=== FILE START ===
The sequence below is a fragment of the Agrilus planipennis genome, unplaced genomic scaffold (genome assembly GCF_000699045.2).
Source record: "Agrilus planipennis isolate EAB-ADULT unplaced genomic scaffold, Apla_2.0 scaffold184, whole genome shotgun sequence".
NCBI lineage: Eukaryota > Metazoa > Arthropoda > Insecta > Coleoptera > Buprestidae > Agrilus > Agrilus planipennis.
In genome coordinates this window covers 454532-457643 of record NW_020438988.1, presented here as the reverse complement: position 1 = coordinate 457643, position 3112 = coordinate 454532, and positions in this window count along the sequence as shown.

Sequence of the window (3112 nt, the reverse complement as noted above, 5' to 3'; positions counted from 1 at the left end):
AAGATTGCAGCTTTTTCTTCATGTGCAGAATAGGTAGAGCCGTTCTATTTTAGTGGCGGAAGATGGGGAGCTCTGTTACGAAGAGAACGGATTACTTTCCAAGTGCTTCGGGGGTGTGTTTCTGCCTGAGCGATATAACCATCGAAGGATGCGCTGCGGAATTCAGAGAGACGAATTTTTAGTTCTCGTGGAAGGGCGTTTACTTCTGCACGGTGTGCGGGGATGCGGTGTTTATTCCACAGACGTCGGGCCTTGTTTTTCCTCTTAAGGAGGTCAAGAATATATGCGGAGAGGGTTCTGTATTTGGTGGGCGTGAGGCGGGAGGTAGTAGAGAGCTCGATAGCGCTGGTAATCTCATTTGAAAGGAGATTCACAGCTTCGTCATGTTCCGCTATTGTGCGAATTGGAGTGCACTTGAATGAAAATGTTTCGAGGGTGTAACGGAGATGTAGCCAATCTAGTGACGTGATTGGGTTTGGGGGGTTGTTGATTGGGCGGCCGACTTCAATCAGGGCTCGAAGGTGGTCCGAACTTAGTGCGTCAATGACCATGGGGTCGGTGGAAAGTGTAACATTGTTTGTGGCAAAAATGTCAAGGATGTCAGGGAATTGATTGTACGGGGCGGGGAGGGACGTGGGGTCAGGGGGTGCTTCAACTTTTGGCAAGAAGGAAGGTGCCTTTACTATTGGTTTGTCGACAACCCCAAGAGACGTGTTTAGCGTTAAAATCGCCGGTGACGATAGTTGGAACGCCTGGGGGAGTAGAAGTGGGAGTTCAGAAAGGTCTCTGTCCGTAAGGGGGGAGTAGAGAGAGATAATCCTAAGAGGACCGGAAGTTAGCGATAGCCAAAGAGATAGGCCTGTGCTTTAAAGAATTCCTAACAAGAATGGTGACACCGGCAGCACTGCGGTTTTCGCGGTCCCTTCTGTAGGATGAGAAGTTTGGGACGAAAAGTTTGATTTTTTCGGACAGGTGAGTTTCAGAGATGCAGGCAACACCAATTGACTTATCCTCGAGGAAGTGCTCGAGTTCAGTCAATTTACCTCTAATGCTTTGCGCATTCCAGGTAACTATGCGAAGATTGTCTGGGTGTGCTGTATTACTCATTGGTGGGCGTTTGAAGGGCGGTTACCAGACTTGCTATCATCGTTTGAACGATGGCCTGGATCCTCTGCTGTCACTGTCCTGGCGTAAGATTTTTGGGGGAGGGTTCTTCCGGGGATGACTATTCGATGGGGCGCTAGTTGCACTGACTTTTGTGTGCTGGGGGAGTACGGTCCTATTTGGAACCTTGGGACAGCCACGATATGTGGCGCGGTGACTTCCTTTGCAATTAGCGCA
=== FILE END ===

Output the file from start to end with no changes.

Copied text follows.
The sequence below is a fragment of the Agrilus planipennis genome, unplaced genomic scaffold (genome assembly GCF_000699045.2).
Source record: "Agrilus planipennis isolate EAB-ADULT unplaced genomic scaffold, Apla_2.0 scaffold184, whole genome shotgun sequence".
NCBI lineage: Eukaryota > Metazoa > Arthropoda > Insecta > Coleoptera > Buprestidae > Agrilus > Agrilus planipennis.
In genome coordinates this window covers 454532-457643 of record NW_020438988.1, presented here as the reverse complement: position 1 = coordinate 457643, position 3112 = coordinate 454532, and positions in this window count along the sequence as shown.

Sequence of the window (3112 nt, the reverse complement as noted above, 5' to 3'; positions counted from 1 at the left end):
AAGATTGCAGCTTTTTCTTCATGTGCAGAATAGGTAGAGCCGTTCTATTTTAGTGGCGGAAGATGGGGAGCTCTGTTACGAAGAGAACGGATTACTTTCCAAGTGCTTCGGGGGTGTGTTTCTGCCTGAGCGATATAACCATCGAAGGATGCGCTGCGGAATTCAGAGAGACGAATTTTTAGTTCTCGTGGAAGGGCGTTTACTTCTGCACGGTGTGCGGGGATGCGGTGTTTATTCCACAGACGTCGGGCCTTGTTTTTCCTCTTAAGGAGGTCAAGAATATATGCGGAGAGGGTTCTGTATTTGGTGGGCGTGAGGCGGGAGGTAGTAGAGAGCTCGATAGCGCTGGTAATCTCATTTGAAAGGAGATTCACAGCTTCGTCATGTTCCGCTATTGTGCGAATTGGAGTGCACTTGAATGAAAATGTTTCGAGGGTGTAACGGAGATGTAGCCAATCTAGTGACGTGATTGGGTTTGGGGGGTTGTTGATTGGGCGGCCGACTTCAATCAGGGCTCGAAGGTGGTCCGAACTTAGTGCGTCAATGACCATGGGGTCGGTGGAAAGTGTAACATTGTTTGTGGCAAAAATGTCAAGGATGTCAGGGAATTGATTGTACGGGGCGGGGAGGGACGTGGGGTCAGGGGGTGCTTCAACTTTTGGCAAGAAGGAAGGTGCCTTTACTATTGGTTTGTCGACAACCCCAAGAGACGTGTTTAGCGTTAAAATCGCCGGTGACGATAGTTGGAACGCCTGGGGGAGTAGAAGTGGGAGTTCAGAAAGGTCTCTGTCCGTAAGGGGGGAGTAGAGAGAGATAATCCTAAGAGGACCGGAAGTTAGCGATAGCCAAAGAGATAGGCCTGTGCTTTAAAGAATTCCTAACAAGAATGGTGACACCGGCAGCACTGCGGTTTTCGCGGTCCCTTCTGTAGGATGAGAAGTTTGGGACGAAAAGTTTGATTTTTTCGGACAGGTGAGTTTCAGAGATGCAGGCAACACCAATTGACTTATCCTCGAGGAAGTGCTCGAGTTCAGTCAATTTACCTCTAATGCTTTGCGCATTCCAGGTAACTATGCGAAGATTGTCTGGGTGTGCTGTATTACTCATTGGTGGGCGTTTGAAGGGCGGTTACCAGACTTGCTATCATCGTTTGAACGATGGCCTGGATCCTCTGCTGTCACTGTCCTGGCGTAAGATTTTTGGGGGAGGGTTCTTCCGGGGATGACTATTCGATGGGGCGCTAGTTGCACTGACTTTTGTGTGCTGGGGGAGTACGGTCCTATTTGGAACCTTGGGACAGCCACGATATGTGGCGCGGTGACTTCCTTTGCAATTAGCGCA